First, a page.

The postponement of the National Fieldays event will have economic impacts reaching far beyond simply the income generated over the three days of the event, businesses say.
The Fieldays event, which was supposed to run over three days in June, was postponed until November as worldwide shipping delays meant many exhibitors were finding it challenging to source the newest models of agriculture equipment and technology to showcase, or source sufficient stock in time.
Organisers said they wanted to avoid the worst effects of the Covid-19 pandemic.
James Doolan, strategic director for the Hotel Council Aotearoa, said the postponement had meant large numbers of accommodation bookings were cancelled. Hamilton hotels were historically fully booked for eight to nine days across the event.
“Demand is so high [during this time] that it’s not unusual for people to have to drive in to the event each day from out of town, even as far away as Auckland,” Doolan said.
“The lost June bookings are unlikely to be replaced with demand from elsewhere. Unlike retail goods, hotel room nights cannot be stockpiled or experienced online. There's no such thing as pent-up demand for yesterday's unsold hotel stay,” he said.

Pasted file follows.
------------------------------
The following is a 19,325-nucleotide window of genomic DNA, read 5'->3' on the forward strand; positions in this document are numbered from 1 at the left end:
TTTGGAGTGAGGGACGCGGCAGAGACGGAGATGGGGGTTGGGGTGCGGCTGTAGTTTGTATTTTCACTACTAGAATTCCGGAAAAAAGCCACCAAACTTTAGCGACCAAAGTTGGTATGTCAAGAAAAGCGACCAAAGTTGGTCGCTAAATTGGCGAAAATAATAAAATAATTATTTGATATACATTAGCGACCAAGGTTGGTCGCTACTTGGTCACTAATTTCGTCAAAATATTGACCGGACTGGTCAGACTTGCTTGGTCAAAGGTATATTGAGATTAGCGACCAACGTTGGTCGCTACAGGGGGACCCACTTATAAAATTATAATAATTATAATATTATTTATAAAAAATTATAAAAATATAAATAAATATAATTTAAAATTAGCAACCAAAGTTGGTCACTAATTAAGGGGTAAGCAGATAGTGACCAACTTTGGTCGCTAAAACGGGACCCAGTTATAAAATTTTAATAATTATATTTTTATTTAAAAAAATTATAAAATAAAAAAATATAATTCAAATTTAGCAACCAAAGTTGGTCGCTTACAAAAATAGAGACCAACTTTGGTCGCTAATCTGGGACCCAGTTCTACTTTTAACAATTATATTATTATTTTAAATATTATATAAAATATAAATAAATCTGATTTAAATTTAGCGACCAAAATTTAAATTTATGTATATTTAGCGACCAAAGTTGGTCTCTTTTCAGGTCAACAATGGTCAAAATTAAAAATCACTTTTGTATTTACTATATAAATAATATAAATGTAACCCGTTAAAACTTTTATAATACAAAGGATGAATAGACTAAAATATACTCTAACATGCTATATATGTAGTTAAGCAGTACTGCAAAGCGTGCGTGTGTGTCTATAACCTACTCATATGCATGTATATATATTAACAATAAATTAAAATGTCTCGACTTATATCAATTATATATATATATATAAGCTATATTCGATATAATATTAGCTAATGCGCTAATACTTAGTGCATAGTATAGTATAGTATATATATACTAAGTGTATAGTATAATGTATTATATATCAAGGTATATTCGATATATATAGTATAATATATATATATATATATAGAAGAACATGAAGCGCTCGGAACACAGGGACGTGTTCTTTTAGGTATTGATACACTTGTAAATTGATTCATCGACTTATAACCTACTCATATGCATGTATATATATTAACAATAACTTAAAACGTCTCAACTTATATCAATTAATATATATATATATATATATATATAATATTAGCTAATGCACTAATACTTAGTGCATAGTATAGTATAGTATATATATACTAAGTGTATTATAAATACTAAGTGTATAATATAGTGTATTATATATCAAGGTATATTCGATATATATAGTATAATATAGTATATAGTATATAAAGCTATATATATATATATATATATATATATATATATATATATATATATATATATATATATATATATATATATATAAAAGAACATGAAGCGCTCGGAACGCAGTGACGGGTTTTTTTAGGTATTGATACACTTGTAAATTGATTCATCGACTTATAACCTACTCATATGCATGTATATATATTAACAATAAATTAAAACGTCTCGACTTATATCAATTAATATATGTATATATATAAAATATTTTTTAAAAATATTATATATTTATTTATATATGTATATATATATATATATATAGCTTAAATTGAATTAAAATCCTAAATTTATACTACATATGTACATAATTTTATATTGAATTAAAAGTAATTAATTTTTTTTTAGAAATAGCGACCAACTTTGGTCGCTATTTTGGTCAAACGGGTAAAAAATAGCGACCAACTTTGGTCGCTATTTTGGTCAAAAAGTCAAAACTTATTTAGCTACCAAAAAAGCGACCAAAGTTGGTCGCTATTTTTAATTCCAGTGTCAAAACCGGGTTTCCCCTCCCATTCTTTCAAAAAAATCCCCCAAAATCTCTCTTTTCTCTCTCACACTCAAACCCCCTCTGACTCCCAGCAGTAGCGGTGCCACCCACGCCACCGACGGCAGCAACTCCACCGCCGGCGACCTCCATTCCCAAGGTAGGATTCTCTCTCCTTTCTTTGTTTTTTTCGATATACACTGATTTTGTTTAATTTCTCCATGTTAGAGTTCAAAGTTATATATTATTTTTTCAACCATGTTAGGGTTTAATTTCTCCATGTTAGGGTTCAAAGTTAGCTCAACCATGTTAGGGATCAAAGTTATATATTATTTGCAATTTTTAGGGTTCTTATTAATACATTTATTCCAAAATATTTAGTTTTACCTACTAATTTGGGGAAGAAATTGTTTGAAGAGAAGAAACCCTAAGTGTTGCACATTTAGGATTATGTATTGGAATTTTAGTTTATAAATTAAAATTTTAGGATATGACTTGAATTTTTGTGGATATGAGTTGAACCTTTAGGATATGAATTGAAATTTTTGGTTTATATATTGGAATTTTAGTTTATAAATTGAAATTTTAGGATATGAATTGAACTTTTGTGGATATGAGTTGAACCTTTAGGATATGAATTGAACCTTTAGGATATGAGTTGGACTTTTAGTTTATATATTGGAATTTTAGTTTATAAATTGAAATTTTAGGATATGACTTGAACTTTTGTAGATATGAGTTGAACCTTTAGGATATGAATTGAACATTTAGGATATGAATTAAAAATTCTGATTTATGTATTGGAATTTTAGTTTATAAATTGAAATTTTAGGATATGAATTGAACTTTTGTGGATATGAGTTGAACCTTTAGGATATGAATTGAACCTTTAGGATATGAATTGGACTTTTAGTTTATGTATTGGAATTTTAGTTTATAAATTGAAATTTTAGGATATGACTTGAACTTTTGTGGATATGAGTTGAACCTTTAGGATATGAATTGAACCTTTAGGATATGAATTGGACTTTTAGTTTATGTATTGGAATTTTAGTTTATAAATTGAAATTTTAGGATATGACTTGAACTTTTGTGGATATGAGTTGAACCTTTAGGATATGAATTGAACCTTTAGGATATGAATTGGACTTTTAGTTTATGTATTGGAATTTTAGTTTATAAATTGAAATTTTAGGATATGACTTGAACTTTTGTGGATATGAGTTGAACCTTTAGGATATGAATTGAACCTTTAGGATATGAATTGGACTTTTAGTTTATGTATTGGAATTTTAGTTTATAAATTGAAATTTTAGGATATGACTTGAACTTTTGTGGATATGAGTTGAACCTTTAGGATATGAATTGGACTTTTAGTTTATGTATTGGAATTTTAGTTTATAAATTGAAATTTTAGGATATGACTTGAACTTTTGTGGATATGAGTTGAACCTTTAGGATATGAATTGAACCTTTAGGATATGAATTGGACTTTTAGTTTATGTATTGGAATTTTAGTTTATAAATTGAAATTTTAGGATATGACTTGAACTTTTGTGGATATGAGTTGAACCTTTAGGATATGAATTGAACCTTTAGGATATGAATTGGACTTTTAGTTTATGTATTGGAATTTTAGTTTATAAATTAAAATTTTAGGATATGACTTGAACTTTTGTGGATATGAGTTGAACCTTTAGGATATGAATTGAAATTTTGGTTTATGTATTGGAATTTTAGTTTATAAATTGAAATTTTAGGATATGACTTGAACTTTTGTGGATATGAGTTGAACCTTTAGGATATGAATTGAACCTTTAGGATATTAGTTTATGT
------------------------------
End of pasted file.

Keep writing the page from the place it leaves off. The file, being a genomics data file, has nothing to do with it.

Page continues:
He said “virus fear” suppressed domestic demand for travel and overnight accommodation.
A 2019 Economic Impact Report by Dr Warren Hughes, from the New Zealand Institute for Business Research at the University of Waikato, showed that the event generated about $4.29 million of direct spending as a result of accommodation booked in the Waikato.
Airbnb and Booking.com did not want to disclose booking and cancellation data.
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The impact report also showed that Fieldays contributed $183m to the Waikato economy in 2019, with $549m generated in sales revenue for New Zealand firms. There was $247m additional GDP generated for the New Zealand economy in 2019, with an about $80m addition to the Waikato GDP.
Hamish Lamb, owner of X-Site, an event infrastructure company, said it would have supplied about 18,000 square metres of marquee tent infrastructure at the June Fieldays.
“These bookings have now all been lost until November,” Lamb said.
X-Site employed an additional 15 staff members for the build period of the event. The company now has no agriculture event booked until September 3 this year. It has have not had a major event since New Zealand went into level 3 lockdown in August 2021.
“Our revenue has been down 80 per cent since the August 2021 lockdown. We rely on Fieldays to get us through the winter,” Lamb said.
Lamb said he knew of events companies that have let more than 70 per cent of their staff go as a result of lock down impacts on the industry.
The impact report showed that Fieldays sustained more than 2000 full-year jobs, both full and part-time, in the total economy, with about 900 full-year jobs generated for the Waikato economy in 2019.